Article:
A BLE sniffer can be very handy. 3 primary use cases come to mind:

  • Debug problems with BLE connections
  • Reverse engineer a BLE device
  • Last but not least, as a way to learn about how BLE works and understand how data gets transferred between Central and Peripheral

In the previous blog post and video on BLE sniffers we went over how to use the TI CC2540 BLE sniffer to detect advertisement data. In this video we’ll go over how to use the same BLE sniffer to capture and follow connections between a Central device and Peripheral device.

To illustrate the use of a BLE sniffer for following a connection I go through the exercise of reverse engineering a BLE device called the Playbulb Candle. The device is basically an LED candle that allows you to light it up in different colors and control the light with different effects such as Candle effect, Pulse, Rainbow effect..etc.

Previously in the series:

Part 1: How to use a BLE sniffer without pulling your hair out (comparison of BLE sniffers)

Part 2: How to use a BLE sniffer to capture and debug Advertisement data (Video)


  1. Avatar Vince on January 11, 2019 at

    Mohammad, Why did you cross out the TI 2540 dongle as a sniffer? Is it because of their software/firmware/stack support?

    • Mohammad Afaneh Mohammad Afaneh on January 11, 2019 at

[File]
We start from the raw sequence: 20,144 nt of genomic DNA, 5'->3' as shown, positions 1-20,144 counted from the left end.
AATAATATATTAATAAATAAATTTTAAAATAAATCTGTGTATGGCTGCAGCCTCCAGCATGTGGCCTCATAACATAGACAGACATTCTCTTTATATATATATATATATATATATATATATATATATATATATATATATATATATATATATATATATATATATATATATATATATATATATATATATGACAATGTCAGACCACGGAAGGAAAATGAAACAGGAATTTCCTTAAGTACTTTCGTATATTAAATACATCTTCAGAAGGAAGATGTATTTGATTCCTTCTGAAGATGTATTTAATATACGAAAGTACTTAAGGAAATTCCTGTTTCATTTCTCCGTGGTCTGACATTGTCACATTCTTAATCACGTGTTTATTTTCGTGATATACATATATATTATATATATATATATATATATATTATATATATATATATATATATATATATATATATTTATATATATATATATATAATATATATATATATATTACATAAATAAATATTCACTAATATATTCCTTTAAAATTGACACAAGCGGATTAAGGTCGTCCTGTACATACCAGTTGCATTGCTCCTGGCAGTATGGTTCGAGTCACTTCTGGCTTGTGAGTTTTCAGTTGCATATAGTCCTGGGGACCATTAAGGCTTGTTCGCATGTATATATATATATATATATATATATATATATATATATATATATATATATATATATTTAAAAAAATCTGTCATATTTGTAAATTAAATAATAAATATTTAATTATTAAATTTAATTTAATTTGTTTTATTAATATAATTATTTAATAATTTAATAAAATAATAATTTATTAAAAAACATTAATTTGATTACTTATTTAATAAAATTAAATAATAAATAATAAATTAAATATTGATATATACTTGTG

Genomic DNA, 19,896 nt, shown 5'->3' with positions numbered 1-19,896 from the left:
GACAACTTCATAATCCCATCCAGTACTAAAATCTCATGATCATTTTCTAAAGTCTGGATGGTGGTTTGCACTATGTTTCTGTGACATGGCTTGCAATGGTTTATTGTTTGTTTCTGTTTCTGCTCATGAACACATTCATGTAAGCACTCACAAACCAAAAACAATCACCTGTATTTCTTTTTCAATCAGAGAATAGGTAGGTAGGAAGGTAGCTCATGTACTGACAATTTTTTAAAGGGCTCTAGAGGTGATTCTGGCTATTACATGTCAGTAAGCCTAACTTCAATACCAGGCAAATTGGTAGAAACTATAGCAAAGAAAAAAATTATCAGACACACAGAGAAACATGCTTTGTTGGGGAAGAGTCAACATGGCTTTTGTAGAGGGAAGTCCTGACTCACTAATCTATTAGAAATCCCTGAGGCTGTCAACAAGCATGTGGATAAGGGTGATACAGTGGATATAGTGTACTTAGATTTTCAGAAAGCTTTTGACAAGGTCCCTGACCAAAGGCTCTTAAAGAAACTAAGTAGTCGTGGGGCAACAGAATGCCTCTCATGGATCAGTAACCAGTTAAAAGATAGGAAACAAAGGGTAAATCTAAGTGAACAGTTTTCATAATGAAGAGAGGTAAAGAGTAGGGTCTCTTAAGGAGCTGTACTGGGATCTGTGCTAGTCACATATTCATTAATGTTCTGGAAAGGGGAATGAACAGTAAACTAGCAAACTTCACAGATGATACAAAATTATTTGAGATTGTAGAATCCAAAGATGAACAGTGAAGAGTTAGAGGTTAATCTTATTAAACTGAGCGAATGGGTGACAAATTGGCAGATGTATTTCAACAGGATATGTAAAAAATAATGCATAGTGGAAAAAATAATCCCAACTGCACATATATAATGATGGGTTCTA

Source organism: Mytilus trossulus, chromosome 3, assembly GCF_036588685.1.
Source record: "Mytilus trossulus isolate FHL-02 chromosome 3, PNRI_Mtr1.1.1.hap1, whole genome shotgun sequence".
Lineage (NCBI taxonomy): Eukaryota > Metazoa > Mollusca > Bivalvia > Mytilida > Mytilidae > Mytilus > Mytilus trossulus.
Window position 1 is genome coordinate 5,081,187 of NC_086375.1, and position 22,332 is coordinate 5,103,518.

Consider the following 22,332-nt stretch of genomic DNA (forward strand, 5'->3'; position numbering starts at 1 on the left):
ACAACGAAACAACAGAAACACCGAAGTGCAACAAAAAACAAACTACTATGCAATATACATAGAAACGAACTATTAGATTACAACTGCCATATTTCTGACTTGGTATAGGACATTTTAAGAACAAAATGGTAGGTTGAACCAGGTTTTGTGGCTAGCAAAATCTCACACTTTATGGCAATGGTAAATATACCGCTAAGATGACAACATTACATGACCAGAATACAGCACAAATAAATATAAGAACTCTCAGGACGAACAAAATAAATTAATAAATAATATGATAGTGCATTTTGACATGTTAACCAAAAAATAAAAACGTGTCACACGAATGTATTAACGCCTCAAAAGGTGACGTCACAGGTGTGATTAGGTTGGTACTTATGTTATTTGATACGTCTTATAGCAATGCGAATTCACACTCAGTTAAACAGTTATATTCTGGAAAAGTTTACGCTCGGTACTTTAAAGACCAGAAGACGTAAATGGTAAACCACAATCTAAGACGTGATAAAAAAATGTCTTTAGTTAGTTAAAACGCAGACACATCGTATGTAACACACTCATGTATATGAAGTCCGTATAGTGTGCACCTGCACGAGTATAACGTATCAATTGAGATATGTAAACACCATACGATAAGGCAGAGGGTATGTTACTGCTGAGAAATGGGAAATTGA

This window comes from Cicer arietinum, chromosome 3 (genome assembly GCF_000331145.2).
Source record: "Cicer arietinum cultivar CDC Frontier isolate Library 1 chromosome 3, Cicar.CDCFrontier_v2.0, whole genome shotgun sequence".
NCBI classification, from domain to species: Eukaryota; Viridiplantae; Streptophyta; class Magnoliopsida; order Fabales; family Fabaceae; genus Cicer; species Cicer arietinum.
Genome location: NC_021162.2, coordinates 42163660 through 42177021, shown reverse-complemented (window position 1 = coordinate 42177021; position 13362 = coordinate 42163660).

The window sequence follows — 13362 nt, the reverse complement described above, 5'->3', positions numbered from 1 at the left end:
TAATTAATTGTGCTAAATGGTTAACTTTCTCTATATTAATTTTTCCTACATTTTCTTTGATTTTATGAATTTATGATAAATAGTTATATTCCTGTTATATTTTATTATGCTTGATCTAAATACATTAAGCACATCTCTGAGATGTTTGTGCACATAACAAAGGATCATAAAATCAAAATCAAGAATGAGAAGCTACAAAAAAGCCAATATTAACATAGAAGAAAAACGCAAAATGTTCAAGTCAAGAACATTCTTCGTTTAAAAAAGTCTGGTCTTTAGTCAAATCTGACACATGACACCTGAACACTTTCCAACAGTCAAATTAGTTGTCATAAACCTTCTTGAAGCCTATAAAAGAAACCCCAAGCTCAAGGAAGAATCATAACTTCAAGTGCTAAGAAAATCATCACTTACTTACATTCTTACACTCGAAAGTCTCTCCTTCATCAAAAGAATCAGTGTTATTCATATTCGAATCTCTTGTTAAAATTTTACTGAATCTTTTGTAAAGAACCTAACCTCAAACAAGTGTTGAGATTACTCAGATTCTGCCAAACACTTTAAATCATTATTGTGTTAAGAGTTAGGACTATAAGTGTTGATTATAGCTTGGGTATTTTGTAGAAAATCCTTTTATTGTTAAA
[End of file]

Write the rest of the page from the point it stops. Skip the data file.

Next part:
I apologize, that was crossed out by mistake. I’ve fixed the issue now.

  2. Avatar rw on March 19, 2018 at

    Fantastic. Thanks for the explanation. I was trying to sniff out some ble data by following the steps described here. I ended up with 4 bytes that are supposed to carry 2 values (both float).. If I didn’t know how the 2 floats are stored in the 4 byte hex, is there any approach that I can adopt to decode the hex? I am only interested in decode 4 bytes (hex) into 2 float values. For example the values “hidded” in 4 hex string is 3.765, 36.89. Thks a zillion.

  3. Avatar Matthew on November 22, 2017 at

    Mohammad, Thank you very much for the videos. It helps a lot!

  4. Avatar Peter on September 15, 2017 at

    Mohammad, Thank you for creating this series. It has been very helpful.

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